E-Waste Is Destroying the Environment — Here’s What You Can Do
Although the digital age is a fantastic time for technology, the abundance of electronics has downsides. The environmental impact of e-waste only grows as time goes on. What can the average person do to help?
What Is the Environmental Impact of E-Waste?
Electronic waste — what many people call e-waste — isn’t good for the Earth. It contains various heavy metals and dangerous chemicals — like mercury, lead, and fireproof materials — that negatively impact the planet. They leak into the soil, seep into the water and get into the air.
Plus, these materials don’t naturally break down in the environment. People toss tons of televisions, phones, laptops, tablets, and gaming devices yearly. While they may seem harmless, they stick around for thousands of years. Those who want to be more sustainable should limit how much they toss.
1. Donate Old Devices
Donating is one of the best ways to reduce the harmful effects of e-waste. On top of keeping the original device out of a landfill, it prevents other people from having to get something new. For example, someone who wants to upgrade to a new phone can give their old one away to someone who wants to buy second-hand.
Some people hold onto their old electronics for years after they upgrade. While doing so may be better for the environment than throwing them away, donating them would be even more helpful. They only need to perform a factory reset to be able to give it away.
2. Send E-Waste to a Recycling Center
While some people put off upgrading for as long as possible, nothing works forever. Once technology comes to the end of its life cycle, it’s time to recycle it. Phones, laptops, and televisions have a lot of parts that traditional centers can’t handle, so sending them to the right place is essential.
Proper recycling channels only process 29% of e-waste worldwide. People should make sure they take their old devices to the right place. They can research nearby centers online or call to ask if they can handle electronics.
3. Repair Current Devices
People created over 53 million tons of e-waste in 2019. People often toss their old technology because they break — even though they still usually work with a cracked screen, faulty charging port, or water damage.
Instead of getting a new device, people should send their old one in for repairs. The original manufacturer or a local electronics shop may offer to fix things for a price. This approach can be expensive, but it benefits the environment a lot.
Also, careful maintenance can help people get more use out of what they have. For instance, regularly restarting and cleaning a phone can keep it glitch-free for longer. They can take care of their technology to keep it in better shape and reduce the environmental impact of e-waste.
4. Use a Trade-In Program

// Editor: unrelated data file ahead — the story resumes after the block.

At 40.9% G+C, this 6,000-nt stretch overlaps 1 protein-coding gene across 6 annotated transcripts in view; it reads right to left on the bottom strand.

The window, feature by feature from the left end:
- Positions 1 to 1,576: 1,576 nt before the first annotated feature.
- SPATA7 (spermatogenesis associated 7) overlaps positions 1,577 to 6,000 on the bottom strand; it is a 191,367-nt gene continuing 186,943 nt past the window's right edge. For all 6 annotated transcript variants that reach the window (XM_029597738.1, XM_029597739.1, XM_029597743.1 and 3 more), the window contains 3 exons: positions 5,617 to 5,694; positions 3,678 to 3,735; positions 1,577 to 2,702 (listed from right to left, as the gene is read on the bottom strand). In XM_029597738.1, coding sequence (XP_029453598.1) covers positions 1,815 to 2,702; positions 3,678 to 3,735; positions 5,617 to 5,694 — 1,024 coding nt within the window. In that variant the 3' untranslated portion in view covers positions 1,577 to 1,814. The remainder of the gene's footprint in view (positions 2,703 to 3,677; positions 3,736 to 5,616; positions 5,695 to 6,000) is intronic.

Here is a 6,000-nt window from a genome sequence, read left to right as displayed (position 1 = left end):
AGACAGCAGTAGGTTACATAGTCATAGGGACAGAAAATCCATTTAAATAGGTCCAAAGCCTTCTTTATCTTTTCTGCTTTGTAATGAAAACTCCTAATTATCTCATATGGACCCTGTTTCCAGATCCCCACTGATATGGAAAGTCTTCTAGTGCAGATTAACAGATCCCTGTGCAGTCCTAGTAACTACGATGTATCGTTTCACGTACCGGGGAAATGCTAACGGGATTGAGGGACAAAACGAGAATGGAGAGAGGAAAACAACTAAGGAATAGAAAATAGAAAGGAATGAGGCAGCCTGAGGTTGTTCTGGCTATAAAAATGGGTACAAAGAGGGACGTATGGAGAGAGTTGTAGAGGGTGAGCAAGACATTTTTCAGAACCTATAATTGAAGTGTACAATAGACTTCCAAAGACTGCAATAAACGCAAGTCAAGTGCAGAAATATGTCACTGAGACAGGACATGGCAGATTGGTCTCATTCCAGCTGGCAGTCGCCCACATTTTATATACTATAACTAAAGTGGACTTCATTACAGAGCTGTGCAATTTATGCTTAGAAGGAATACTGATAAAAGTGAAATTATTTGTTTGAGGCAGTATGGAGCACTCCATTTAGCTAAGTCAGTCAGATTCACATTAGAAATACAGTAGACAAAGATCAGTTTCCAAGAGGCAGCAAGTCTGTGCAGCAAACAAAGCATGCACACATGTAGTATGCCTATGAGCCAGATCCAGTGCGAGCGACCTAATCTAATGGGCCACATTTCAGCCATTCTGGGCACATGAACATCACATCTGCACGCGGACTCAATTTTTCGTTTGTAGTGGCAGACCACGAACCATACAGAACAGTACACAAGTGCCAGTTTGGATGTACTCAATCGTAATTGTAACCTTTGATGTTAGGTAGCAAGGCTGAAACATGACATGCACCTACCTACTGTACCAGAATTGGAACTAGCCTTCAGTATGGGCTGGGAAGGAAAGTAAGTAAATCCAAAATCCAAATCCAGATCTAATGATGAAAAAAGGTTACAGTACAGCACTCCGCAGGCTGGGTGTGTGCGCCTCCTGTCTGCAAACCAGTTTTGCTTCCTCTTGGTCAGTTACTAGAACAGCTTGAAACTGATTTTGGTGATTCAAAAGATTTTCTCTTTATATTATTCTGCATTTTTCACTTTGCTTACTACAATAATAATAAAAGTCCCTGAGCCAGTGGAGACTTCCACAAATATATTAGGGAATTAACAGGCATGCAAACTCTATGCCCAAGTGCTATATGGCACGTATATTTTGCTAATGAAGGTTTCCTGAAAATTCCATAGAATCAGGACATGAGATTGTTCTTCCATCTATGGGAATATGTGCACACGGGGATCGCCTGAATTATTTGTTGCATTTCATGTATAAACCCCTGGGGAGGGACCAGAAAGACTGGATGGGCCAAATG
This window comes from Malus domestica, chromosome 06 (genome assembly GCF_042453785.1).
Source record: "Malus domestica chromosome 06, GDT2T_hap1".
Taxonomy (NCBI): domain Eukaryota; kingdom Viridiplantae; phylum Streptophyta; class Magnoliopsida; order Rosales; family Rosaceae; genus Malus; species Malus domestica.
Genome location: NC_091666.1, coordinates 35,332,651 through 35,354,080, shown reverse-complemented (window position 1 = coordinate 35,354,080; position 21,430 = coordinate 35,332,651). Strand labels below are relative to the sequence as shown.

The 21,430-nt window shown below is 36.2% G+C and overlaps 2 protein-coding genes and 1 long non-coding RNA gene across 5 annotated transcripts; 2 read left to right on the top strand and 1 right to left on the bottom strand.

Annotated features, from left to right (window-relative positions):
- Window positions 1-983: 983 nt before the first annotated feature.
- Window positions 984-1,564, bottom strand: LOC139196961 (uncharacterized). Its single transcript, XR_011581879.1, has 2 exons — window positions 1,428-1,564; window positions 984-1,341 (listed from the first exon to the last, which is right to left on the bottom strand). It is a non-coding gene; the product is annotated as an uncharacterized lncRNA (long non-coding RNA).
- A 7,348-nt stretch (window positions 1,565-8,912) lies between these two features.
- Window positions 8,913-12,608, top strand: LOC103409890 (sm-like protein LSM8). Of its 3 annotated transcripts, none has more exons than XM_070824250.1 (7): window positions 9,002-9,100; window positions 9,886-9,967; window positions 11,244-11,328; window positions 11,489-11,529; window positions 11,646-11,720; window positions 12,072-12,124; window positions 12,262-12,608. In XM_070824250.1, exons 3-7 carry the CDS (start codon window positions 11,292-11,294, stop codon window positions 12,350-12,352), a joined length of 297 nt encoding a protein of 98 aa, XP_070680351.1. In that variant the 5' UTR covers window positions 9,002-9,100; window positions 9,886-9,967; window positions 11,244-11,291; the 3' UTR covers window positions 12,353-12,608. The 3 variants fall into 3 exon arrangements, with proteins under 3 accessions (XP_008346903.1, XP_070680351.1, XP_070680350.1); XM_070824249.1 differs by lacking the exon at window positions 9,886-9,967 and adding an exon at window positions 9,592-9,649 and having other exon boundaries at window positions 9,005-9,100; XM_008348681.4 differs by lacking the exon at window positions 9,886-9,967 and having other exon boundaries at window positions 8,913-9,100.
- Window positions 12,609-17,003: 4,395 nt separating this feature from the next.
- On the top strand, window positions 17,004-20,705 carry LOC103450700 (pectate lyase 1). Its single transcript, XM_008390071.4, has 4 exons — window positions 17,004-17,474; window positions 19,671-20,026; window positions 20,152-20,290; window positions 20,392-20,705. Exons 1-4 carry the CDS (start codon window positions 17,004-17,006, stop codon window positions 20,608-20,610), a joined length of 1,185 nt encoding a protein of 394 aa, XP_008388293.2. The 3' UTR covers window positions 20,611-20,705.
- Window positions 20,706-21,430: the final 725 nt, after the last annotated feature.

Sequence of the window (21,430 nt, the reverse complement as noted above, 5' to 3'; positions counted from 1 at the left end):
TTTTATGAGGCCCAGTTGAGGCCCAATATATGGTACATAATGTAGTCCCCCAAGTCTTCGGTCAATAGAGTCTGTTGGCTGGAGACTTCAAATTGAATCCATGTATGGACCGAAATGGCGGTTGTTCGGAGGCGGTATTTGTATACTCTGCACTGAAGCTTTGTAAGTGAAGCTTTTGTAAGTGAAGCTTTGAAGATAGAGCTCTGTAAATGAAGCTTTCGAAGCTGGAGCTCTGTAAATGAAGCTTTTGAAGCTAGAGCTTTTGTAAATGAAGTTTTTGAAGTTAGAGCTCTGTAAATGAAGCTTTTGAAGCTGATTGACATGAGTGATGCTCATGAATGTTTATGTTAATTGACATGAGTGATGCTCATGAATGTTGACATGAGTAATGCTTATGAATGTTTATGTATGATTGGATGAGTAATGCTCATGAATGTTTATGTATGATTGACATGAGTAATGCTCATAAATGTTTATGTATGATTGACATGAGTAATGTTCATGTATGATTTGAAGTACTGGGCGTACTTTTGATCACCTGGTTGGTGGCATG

People often feel they can’t be sustainable if they get a new device. In reality, many manufacturers recycle them as part of their upgrade system. For example, cellular companies usually offer trade-in deals where someone can send in their old phone.
These programs are beneficial because they make recycling convenient and affordable. Plus, they sometimes even come with huge discounts. However, people need to research what happens after they ship their old electronics back. It’s essential to see if their process is sustainable and if it actually reduces the harmful effects of e-waste.
5. Don’t Upgrade
Since only one-fifth of electronics ever reach a recycling center, experts project that over 120 million tons will enter landfills worldwide each year by 2050. Unless people around the world take action, the environmental impact of e-waste will grow as time goes on.
While recycling is a great approach, reducing the number of new electronics would help more. Instead of upgrading when the latest version releases, people should stick with their current one. It’s as simple as holding on for as long as possible.
6. Advocate for Sustainable Laws
While recycling or holding onto a device for as long as possible is good for the environment, long-term change is only possible with a big impact. People can call for sustainable action to reduce the harmful effects of e-waste for good.
It may sound broad, but some laws already cover the topic. For example, New York state’s Digital Fair Repair Act — what most people know as “The Right to Repair” — helps consumers get parts and instruction manuals from the original manufacturer. It’s in effect as of July 2023. Basically, it forces companies to allow people to fix their devices themselves.
Being an environmental advocate is as easy as calling or writing an email to state representatives. They’re public officials, so their information is available online. It can also involve posting on social media or educating others about e-waste.
7. Personally Recycle Devices
People tend to throw their old laptops, televisions, and mobile devices away. Globally, they only properly recycled a little over 17% of electronics in 2019. While facilities probably received a greater percentage, only some have the right resources to process them.
People can ensure they actually reduce their e-waste if they go through the process themselves. Although it’s only safe with some devices, it’s a sure option. As long as they check local and federal laws before recycling anything, it’s a great approach.
People can reduce the environmental impact of e-waste if they take care of their current devices and recycle them when the time comes. Minor changes can have substantial positive effects down the line.